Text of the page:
I met an exceedingly pleasant woman last week. Bubbly. Friendly. Open. Chatting at a school event, we found we had much in common: kids in the same class, husbands who were off in the corner avoiding chit-chat, a staggering appetite for potluck. We bonded like Bazooka to the bottom of a ballet flat.
But I knew something she didn’t know. I knew how close we came to being enemies. Because the skirt she was wearing, an offbeat green number with a playful bounce and a bewitching shimmer to it, was the very same skirt that was hanging in my closet as she and I exchanged grins and carpool tips. The very same garment I had been planning to wear that night until a last-second outfit overhaul. The very same ring of common pleated cotton that, had we both shown up in it and been forced to schmooze side by side for two humiliating hours, would have caused me to hate this lovely woman’s insufferable guts.
Wow, that looks even more psychotic when you see it in print.
But it’s not a reaction I had any control over; it’s visceral. Doppeldressers, or fashion facsimiles, if you will, tear at the very fabric of a woman’s self-esteem. When we see a lady driving the same car as ours, we feel a kinship with her: Hey! She likes what I like! When we discover a coworker lives in our neighborhood, we embrace the coincidence: Cool! You, too, gave up ocean views for a bigger backyard!
But catch a fellow party guest sporting our beloved newsboy cap, slouchy ankle boot, or — oh no, she di’n’t! — our splurge-of-the-season sailor pants, and (I’ll deny that I typed this, but) someone’s going to wind up with a purse full of Diet Coke before the evening’s through.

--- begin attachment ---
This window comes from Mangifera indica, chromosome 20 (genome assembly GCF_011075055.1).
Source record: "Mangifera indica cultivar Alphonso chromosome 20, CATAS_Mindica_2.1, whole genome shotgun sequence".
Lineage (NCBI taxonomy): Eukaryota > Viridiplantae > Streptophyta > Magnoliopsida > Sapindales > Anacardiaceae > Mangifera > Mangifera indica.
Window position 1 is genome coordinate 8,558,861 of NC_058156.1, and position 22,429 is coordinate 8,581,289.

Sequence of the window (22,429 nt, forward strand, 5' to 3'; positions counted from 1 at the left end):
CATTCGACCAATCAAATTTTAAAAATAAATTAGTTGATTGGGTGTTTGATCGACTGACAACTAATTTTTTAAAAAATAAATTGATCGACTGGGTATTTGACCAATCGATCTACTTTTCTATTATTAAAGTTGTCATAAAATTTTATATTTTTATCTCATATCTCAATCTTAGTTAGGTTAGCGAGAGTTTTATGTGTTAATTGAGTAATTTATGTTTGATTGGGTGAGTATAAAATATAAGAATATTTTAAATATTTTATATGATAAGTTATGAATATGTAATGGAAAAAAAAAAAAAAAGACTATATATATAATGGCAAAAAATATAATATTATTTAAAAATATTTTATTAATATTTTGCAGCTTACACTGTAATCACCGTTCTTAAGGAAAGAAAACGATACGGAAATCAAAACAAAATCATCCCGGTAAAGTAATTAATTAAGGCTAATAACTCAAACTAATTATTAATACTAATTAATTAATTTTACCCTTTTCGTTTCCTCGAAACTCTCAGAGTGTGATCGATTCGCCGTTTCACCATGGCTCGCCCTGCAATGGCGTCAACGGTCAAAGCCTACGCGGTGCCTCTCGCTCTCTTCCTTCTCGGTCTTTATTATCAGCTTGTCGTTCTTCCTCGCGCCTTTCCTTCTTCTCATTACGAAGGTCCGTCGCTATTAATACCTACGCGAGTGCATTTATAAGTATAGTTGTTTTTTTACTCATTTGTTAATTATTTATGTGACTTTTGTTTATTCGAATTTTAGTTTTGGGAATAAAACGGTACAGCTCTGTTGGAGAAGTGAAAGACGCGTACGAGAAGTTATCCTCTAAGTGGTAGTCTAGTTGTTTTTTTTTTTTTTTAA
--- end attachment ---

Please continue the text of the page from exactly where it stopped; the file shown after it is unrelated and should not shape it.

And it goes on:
To wit: “I wore a really cool coat to see George Clooney at the Santa Barbara International Film Festival,” offered a stylish and normally sweet girlfriend of mine, “and some b*%@# had on the same coat.”
You don’t have to unzip this copycat-yields-catfight phenomenon very far to see what’s causing it. “We all want to be the one who looks the best in the outfit,” my friend confessed. Never mind if most of the women at the party already look better than us anyway; we seem to think that without the visual cue of identical outfits, no one will think to compare us. See, we were pulling off this taffeta bubble dress just fine before we met our “match,” and now that fellow guests can see both of us in the same field of vision, it’s distressingly clear that we had no business buying it in the first place and who exactly were we hoping to fool?
I’d like to blame Us Weekly for fostering this paranoid comparaphobia among sister-strangers. The glossy gossip rag — the same one known for its hard-hitting celebrity-cellulite exposés, mind you — runs an item called “Who Wore It Best,” which juxtaposes the photos of two identically frocked starlets and asks readers to vote for who’s cuter.
But in truth, women were stressing over show-stealing skirt burglars long before Us began running its invasive, demeaning, and thoroughly irresistible photo feature. Our aversion to duplicate dressers goes beyond “Who Wore It Best.” It’s about individuality, self-expression, and the immense satisfaction — indeed, validation — that comes from hunting down, finding, and then (yippee!) slipping into a truly unique item of clothing. Something with character. Something that makes you feel like yourself, only with the volume turned way, way up.
So it’s only natural we should be miffed and disoriented when we spy a similarly clad floozy, er woman, expressing herself in our territory.
My new friend and I remain chummy. I’m choosing to cherish our similar taste rather than curse it. And I hope that’s the way she’d see it, too, if she were in my shoes. Which she’d better never be.